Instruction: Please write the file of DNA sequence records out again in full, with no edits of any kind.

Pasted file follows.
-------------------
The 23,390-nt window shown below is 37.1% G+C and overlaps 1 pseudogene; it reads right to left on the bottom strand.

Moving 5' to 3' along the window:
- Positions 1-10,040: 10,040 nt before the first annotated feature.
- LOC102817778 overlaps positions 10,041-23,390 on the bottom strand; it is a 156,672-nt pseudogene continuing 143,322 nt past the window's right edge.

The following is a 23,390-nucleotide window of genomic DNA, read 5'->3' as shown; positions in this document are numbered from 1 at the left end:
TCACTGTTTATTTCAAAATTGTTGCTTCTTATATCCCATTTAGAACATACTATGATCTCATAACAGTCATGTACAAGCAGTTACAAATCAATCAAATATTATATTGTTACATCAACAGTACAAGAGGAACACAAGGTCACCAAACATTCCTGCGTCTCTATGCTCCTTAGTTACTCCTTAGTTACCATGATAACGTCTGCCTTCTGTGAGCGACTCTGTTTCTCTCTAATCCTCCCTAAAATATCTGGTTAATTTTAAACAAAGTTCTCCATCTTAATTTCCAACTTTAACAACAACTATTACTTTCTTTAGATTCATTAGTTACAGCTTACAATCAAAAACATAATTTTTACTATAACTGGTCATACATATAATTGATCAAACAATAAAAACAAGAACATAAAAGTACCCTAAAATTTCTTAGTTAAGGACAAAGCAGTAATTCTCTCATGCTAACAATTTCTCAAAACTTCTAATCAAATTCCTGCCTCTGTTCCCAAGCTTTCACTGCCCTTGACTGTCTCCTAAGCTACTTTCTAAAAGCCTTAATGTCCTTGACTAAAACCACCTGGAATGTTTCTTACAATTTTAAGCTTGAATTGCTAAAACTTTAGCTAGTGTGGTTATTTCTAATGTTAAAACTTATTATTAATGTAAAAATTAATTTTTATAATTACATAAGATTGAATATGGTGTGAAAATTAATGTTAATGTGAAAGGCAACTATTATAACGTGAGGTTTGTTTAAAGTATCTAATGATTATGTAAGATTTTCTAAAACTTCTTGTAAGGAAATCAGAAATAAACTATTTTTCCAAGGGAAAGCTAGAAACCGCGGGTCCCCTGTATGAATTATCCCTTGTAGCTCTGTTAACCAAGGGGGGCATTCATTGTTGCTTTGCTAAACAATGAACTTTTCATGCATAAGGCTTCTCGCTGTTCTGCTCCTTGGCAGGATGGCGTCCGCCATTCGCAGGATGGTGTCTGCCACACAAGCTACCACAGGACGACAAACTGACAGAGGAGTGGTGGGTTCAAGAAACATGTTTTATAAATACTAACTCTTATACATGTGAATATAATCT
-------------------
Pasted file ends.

The 23,390-nt window shown below is 37.1% G+C and overlaps 1 pseudogene; it reads right to left on the bottom strand.

Moving 5' to 3' along the window:
- Positions 1-10,040: 10,040 nt before the first annotated feature.
- LOC102817778 overlaps positions 10,041-23,390 on the bottom strand; it is a 156,672-nt pseudogene continuing 143,322 nt past the window's right edge.

The following is a 23,390-nucleotide window of genomic DNA, read 5'->3' as shown; positions in this document are numbered from 1 at the left end:
TCACTGTTTATTTCAAAATTGTTGCTTCTTATATCCCATTTAGAACATACTATGATCTCATAACAGTCATGTACAAGCAGTTACAAATCAATCAAATATTATATTGTTACATCAACAGTACAAGAGGAACACAAGGTCACCAAACATTCCTGCGTCTCTATGCTCCTTAGTTACTCCTTAGTTACCATGATAACGTCTGCCTTCTGTGAGCGACTCTGTTTCTCTCTAATCCTCCCTAAAATATCTGGTTAATTTTAAACAAAGTTCTCCATCTTAATTTCCAACTTTAACAACAACTATTACTTTCTTTAGATTCATTAGTTACAGCTTACAATCAAAAACATAATTTTTACTATAACTGGTCATACATATAATTGATCAAACAATAAAAACAAGAACATAAAAGTACCCTAAAATTTCTTAGTTAAGGACAAAGCAGTAATTCTCTCATGCTAACAATTTCTCAAAACTTCTAATCAAATTCCTGCCTCTGTTCCCAAGCTTTCACTGCCCTTGACTGTCTCCTAAGCTACTTTCTAAAAGCCTTAATGTCCTTGACTAAAACCACCTGGAATGTTTCTTACAATTTTAAGCTTGAATTGCTAAAACTTTAGCTAGTGTGGTTATTTCTAATGTTAAAACTTATTATTAATGTAAAAATTAATTTTTATAATTACATAAGATTGAATATGGTGTGAAAATTAATGTTAATGTGAAAGGCAACTATTATAACGTGAGGTTTGTTTAAAGTATCTAATGATTATGTAAGATTTTCTAAAACTTCTTGTAAGGAAATCAGAAATAAACTATTTTTCCAAGGGAAAGCTAGAAACCGCGGGTCCCCTGTATGAATTATCCCTTGTAGCTCTGTTAACCAAGGGGGGCATTCATTGTTGCTTTGCTAAACAATGAACTTTTCATGCATAAGGCTTCTCGCTGTTCTGCTCCTTGGCAGGATGGCGTCCGCCATTCGCAGGATGGTGTCTGCCACACAAGCTACCACAGGACGACAAACTGACAGAGGAGTGGTGGGTTCAAGAAACATGTTTTATAAATACTAACTCTTATACATGTGAATATAATCT